So it´s not from Mike!
Firstly, I think I should point out that this is a post by “Clearly Not Clear” and not by Mike since some commentators seem to have missed this.
For me, it was always to Scientology that I turned when I was in trouble, and 15 years after leaving it is still an effort for me to realize that I cannot do this anymore and that the Organization is not my friend.
I took some Psychology courses at University and drew the conclusion that it was at best useless and at worst extremely damaging. This was before I ever encountered Scientology.
And so, this was one of the easiest things for me to buy into. Even today, I would have nothing to do with it.
Taking up some of the other points:
I always kept the regges at arm’s length and made it up to OT V without going into debt.
When I tried to get onto the Level this suddenly changed. I never did get onto it but left Scientology instead. I realized I would be ruined financially if I continued.
I was always aware of the outpoints in Scientology.
At the time I rated the services I had received very highly and decided that it was worth putting up with a lot of BS to continue.
When I left Scientology I was definitely in much better shape than I had been when I first joined.
Hubbard told us to flourish and prosper.
I did exactly this, but I appreciate the irony that I had to leave Scientology to do so.
I relate a great deal to what you’ve shared, Cavalier. Especially, “Hubbard told us to flourish and prosper. I did exactly this, but I appreciate the irony that I had to leave Scientology to do so”.
Kay Rowe says
Thanks for sharing your article-WOW!
Couldn’t have posted this at a better time. My life has been more severely impacted by 37 years
in the cult than I even imagined.
I’m 64 yrs old, high school grad, no higher education, most of my resume is cult and the rest
hospitality industry and self-employment. Now I need a salaried position for financial stability
and its a struggle.
I never looked ahead to the future when I was in the cult, just the day to day quotas and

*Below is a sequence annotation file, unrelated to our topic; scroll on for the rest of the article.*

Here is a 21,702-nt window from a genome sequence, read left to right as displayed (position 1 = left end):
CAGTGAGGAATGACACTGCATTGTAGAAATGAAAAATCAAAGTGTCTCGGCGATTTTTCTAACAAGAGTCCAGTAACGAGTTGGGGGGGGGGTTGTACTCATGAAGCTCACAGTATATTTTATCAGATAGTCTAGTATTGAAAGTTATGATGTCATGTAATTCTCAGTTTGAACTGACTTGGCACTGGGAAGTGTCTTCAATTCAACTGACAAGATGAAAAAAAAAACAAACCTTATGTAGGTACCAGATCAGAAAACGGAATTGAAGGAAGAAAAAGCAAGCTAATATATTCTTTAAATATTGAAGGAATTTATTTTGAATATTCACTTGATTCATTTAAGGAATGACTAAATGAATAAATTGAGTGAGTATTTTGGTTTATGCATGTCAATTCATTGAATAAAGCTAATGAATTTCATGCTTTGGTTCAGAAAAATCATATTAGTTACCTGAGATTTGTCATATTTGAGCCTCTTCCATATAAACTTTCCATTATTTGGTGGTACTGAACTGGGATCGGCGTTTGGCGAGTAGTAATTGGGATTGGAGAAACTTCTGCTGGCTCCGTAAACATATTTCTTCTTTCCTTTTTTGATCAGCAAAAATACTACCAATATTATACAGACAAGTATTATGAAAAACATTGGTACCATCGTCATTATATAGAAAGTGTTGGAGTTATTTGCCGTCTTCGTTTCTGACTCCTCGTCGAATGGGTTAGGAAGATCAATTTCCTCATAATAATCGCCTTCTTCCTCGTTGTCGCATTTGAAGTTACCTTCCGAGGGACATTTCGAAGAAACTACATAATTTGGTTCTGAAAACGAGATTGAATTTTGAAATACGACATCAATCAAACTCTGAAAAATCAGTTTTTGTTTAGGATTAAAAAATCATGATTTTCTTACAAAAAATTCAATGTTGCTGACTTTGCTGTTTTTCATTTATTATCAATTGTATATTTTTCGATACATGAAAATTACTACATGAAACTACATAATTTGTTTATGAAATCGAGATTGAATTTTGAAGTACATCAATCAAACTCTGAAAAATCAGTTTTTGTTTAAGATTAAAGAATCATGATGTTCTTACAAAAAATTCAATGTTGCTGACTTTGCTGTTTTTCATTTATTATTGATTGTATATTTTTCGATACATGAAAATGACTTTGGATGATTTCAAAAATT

“saving the world” being more important than me. I didn’t predict I’d ever leave the bubble
and that my lack of education and experience in the real world would crush me in my
Oh well, it is what it is and I will make the best of it somehow.
Clearly Not Clear says
This moved me greatly. When in the bubble I had these little thoughts tapping me, how is it fair that I get to sleep and my course supervisors are clearly sleep deprived? Why do I get good food at an event, but the staff have to stand by, touching nothing? How is all these staff working so hard so I can do what I’m doing more easily not be compared to underpaid Asians working for pennies on the dollar to make my clothes?
Why I wondered these things I had no idea that it was so much worse for Sea Org staff than I imagined.
Wow! Nails on the head all over the place, CNC! I ALWAYS felt bad for the staff – poorly paid, overworked, etc. Constantly having to serve us public and scramble to earn some kind of living so they could keep body and soul together, so they could STAY on staff. A horrible life; I’d shudder inwardly and feel so guilty but I just couldn’t or wouldn’t sign that contract and join them. Lots of times I bought things or donated because I felt bad for the staff, wanted to give them a stat. And like you I had NO clue that as bad as the staff had it, as miserable as their lives were, the Sea Org people had it 10 times worse.
Rip Van Winkle says
Aqua, many of those staff members may have silently pitied you, watching as you attended the event…
I was one of those. Staff was hard, challenging, so much at stake… but there was nothing else in the world I would have wanted to do.
I was doing the EXACT right thing. I could look LRH in the eye and tell him I would do more.
I pitied the PCs, the students, the fringe publics… I wanted OT and Forever so badly, I wanted the Scientology world, and I knew the only way to get it was to be cause, and to assume cause was the road out. Victims are not cause.
I loved recruiting staff, even when I failed to get a sign up, I would be so revitalize personally that I’d be practically dancing with joy.
I was Div Six, I was HCO, Reg, Tech, Sup, Qual, O/O, D/ED… every post I held over the decades, I held with fierceness and the certainty that I was On Purpose, that my actions mattered, and that we WOULD prevail.
I never envied the “professional PCs” or the Students who couldn’t contribute. They were missing out and hadn’t a hope in hell.
I knew that responsibility proceeded case gain.